Objective: Our purpose was to describe our experience with management and outcome of restrictive lung disease in pregnancy.
Study design: Between 1981 and 1994 nine pregnant women with interstitial and restrictive lung disease were prospectively managed and delivered at the University of Washington Medical Center.
Results: Three patients had severe disease, characterized by vital capacity < or = 1.5 L (50% predicted) or diffusing capacity < or = 50% predicted. Five patients had exercise-induced oxygen desaturation, and four required supplemental oxygen. Five patients required corticosteroids. One patient had an adverse outcome; she was delivered at 31 weeks and required mechanical ventilation for 72 hours. All other patients were delivered at or beyond 36 weeks with no adverse intrapartum or postpartum complications. All babies were at or above the 30th percentile for growth.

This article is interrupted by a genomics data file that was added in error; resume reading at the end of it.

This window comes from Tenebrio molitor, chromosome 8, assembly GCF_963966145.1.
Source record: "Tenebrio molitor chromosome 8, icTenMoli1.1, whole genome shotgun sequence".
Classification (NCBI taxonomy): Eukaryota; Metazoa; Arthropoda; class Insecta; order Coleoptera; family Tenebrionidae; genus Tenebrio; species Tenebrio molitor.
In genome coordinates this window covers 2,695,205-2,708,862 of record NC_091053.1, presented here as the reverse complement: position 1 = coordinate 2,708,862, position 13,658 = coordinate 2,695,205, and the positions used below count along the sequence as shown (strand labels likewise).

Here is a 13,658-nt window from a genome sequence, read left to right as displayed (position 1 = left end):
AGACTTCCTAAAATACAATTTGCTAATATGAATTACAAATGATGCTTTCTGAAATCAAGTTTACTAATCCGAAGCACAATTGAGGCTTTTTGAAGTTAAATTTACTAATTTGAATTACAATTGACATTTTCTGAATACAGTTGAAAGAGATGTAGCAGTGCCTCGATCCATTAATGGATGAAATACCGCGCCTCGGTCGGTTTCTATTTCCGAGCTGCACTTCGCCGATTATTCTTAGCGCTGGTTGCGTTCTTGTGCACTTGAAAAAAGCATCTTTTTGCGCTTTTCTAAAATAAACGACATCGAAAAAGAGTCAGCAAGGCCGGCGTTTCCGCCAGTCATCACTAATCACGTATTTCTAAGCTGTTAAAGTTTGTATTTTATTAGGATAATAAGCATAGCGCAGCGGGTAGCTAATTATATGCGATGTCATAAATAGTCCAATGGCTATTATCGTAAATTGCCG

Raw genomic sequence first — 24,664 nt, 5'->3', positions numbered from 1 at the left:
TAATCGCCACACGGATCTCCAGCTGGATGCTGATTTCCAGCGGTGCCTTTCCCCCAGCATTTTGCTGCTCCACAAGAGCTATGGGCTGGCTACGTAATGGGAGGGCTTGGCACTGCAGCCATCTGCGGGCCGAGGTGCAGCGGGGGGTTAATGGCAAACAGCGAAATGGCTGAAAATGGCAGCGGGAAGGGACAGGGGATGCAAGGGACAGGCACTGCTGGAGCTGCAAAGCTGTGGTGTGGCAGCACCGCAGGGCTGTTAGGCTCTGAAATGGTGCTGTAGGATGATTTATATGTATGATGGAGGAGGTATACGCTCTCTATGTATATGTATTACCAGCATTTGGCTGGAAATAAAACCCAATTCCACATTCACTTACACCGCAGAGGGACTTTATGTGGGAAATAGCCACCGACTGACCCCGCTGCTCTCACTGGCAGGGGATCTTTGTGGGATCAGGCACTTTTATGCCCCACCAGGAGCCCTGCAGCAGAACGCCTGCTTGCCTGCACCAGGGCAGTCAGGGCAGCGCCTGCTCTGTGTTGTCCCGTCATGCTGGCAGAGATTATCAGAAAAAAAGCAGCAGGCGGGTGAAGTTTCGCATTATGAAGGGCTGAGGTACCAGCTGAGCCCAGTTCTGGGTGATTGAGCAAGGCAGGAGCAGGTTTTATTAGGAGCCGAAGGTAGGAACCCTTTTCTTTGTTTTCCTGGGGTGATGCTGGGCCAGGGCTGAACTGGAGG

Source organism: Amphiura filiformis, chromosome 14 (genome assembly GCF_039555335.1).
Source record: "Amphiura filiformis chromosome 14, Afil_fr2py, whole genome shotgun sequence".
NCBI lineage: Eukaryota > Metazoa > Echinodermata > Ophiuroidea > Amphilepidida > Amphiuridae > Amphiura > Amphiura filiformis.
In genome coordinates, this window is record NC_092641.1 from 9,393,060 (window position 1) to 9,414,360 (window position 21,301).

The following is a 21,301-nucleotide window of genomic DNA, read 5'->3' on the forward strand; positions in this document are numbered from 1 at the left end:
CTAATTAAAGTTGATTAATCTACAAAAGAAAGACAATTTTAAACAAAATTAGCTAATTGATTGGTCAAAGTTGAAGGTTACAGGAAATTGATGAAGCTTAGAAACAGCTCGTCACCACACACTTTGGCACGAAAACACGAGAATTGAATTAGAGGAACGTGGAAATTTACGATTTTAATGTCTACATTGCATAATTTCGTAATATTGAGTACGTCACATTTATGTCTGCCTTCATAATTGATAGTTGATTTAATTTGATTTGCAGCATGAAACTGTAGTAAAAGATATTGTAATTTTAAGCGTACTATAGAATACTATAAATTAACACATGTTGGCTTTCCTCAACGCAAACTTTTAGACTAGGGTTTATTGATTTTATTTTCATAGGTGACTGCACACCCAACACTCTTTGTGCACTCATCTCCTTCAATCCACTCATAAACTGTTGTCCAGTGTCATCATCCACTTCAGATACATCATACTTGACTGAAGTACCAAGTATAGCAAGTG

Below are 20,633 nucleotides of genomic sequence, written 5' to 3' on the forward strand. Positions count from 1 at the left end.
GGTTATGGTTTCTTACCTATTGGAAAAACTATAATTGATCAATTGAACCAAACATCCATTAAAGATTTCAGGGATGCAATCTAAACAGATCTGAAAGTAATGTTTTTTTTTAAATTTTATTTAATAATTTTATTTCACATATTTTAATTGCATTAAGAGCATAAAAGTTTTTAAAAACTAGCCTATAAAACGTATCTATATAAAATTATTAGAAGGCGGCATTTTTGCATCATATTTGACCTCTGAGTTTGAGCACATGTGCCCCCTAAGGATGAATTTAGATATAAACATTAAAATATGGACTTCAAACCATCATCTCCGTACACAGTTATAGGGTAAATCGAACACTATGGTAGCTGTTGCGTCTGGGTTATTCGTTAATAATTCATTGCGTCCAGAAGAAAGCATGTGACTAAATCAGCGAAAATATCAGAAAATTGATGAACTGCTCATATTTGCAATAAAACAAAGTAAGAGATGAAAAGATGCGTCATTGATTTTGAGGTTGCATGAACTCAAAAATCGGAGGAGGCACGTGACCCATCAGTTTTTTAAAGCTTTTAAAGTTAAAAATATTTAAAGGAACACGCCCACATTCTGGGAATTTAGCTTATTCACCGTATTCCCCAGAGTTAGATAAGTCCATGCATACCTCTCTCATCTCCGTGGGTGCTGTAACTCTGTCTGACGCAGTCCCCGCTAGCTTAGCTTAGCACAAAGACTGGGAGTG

Conclusions: Restrictive lung disease is tolerated in pregnancy. Exercise intolerance is common and patients may require early oxygen supplementation. Adequate fetal growth can be achieved.